New military veterans’ pension regulations are not constitutional – claim


United Democratic Movement (UDM) leader Bantu Holomisa maintains Defence and Military Veterans Minister Thandi Modise should give urgent attention to, among others, “major problems with services” for military veterans.

The former two-star general penned a letter setting out what he perceives to be problem areas for at least some of South Africa’s old soldiers to Modise in the wake of meeting representatives of the Transkei Defence Force Military Veterans Association (TDFMVA).

“There are major problems with services provided for military veterans and their dependents,” he writes adding: “The feeling is the Department of Military Veterans (DMV) needs to up its game where housing, education and health services for veterans are concerned”.

He sides with Democratic Alliance (DA) public representatives Kobus Marais and Maliyakhe Shelembe who see the military veterans’ pension benefits regulation signed off by Modise early in December as marginalising old soldiers and not being “in line” with the Military Veterans Act of 2011.

Shelembe points out the regulations apply only to the so-called non-statutory forces (NSFs) and “completely leaves out” the statutory forces, presumably former SA Defence Force (SADF) personnel.

“The Bill of Rights in the South African Constitution clearly states everyone is equal before the law, has the right to protection and further stipulates discrimination on one or more is unfair,” he said in a statement.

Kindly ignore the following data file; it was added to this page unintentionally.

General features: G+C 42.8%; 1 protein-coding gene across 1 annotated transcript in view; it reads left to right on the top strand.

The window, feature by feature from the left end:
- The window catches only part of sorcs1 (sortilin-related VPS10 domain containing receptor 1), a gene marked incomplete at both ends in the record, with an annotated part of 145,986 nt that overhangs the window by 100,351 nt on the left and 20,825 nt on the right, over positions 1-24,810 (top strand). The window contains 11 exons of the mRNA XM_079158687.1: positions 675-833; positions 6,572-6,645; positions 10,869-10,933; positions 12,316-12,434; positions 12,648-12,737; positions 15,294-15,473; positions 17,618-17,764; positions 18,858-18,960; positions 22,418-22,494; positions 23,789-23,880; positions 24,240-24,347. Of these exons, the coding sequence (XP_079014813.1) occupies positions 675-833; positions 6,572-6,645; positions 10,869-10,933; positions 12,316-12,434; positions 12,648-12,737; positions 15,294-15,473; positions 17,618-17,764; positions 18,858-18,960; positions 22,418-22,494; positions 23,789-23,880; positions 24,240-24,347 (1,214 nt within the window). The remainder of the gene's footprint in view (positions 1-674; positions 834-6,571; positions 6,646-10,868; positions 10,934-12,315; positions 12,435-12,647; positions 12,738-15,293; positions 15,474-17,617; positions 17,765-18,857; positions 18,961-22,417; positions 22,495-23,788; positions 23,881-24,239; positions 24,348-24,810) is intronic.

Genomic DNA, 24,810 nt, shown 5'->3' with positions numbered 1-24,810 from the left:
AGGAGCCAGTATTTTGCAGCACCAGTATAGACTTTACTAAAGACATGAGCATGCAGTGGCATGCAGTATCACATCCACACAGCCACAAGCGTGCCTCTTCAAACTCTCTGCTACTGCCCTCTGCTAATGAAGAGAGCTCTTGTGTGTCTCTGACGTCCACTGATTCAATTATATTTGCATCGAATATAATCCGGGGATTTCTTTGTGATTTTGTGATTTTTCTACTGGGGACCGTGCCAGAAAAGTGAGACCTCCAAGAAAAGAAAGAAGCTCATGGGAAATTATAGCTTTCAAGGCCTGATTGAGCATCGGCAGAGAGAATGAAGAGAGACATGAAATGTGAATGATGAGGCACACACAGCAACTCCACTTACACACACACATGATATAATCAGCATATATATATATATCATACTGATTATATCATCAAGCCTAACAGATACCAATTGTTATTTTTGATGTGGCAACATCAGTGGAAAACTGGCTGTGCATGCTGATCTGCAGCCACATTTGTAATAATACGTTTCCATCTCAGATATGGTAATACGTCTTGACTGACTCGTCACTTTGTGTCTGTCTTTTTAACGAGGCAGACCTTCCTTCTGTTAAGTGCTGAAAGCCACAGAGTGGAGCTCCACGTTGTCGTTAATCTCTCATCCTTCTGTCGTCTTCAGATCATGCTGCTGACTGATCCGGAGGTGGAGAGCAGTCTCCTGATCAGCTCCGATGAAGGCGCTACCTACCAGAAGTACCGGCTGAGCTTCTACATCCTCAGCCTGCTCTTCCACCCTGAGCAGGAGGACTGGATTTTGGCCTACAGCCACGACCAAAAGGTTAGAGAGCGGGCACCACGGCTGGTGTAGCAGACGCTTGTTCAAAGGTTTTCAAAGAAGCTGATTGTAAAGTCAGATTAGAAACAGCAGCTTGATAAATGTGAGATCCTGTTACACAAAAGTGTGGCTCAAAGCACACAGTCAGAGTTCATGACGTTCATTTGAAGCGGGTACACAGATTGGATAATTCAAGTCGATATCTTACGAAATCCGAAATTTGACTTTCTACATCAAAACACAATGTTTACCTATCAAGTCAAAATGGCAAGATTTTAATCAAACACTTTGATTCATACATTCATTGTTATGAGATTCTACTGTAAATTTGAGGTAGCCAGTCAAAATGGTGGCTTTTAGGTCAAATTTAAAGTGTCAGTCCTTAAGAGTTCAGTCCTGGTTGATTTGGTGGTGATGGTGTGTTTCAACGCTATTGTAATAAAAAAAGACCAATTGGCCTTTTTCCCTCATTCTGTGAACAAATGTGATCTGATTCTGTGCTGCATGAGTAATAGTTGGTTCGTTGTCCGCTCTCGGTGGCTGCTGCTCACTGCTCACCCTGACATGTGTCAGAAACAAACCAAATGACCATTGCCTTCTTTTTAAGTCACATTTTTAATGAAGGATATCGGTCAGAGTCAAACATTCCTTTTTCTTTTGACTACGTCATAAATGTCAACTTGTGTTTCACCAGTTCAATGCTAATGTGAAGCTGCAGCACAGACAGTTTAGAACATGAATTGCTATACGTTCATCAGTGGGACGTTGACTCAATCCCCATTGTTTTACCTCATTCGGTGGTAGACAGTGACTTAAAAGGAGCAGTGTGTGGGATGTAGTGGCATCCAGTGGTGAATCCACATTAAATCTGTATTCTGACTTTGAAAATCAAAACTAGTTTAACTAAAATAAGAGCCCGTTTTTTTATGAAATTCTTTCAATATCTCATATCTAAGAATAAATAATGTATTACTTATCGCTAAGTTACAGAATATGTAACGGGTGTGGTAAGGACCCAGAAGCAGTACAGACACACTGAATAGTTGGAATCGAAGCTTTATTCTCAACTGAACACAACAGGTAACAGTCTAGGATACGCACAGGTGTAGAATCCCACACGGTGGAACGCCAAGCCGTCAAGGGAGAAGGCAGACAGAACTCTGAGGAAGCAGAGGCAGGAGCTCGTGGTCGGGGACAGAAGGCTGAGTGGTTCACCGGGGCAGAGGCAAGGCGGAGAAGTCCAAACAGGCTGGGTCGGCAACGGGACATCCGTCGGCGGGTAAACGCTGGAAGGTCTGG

The deputy shadow defence and military veterans minister said it is “disappointing” Minister Modise is “undermining and failing to uphold” legislation pertaining specifically to military veterans. He explains: “Military veterans means any South African citizen who rendered military service to any of the military organisations, statutory and non-statutory forces involved in all sides of South Africa’s liberation’s War from 1960 to 1994, who became members of the SA National Defence Force (SANDF) after 1994. In the draft the Minister only mentions the non-statutory forces Umkhonto weSizwe and Apla (Azanian Peoples’ Liberation Army”.  Shelembe also wants Modise to explain why the South African Cape Corps was left out of the draft regulations.

Holomisa in his letter to Modise writes: “The veterans (TDFMVA) believe the African National Congress (ANC) veterans have internal problems of their own.” These, according to him, include “under-age veterans” and “some claiming millions of Rand in compensation”.

“They [again presumably the TDFMVA] believe the ANC must sort out its internal mess and not cloud issues” which should include strictly adhering to the Military Veterans Act.

Marais, the DA shadow defence and military veterans minister, was of the opinion “there is no way these [latest] regulations will stand the test of a judicial process”.

Speaking during a December briefing on the pension pay-outs, which she said was going to be delayed due to “unforeseen administrative processes”, Modise was reported by an official government website as saying “priority would be given to former non-statutory forces’ members as the main target group to access this benefit”. This, according to her, was due to the intervention of the Presidential task team on military veterans, led by Deputy President David Mabuza.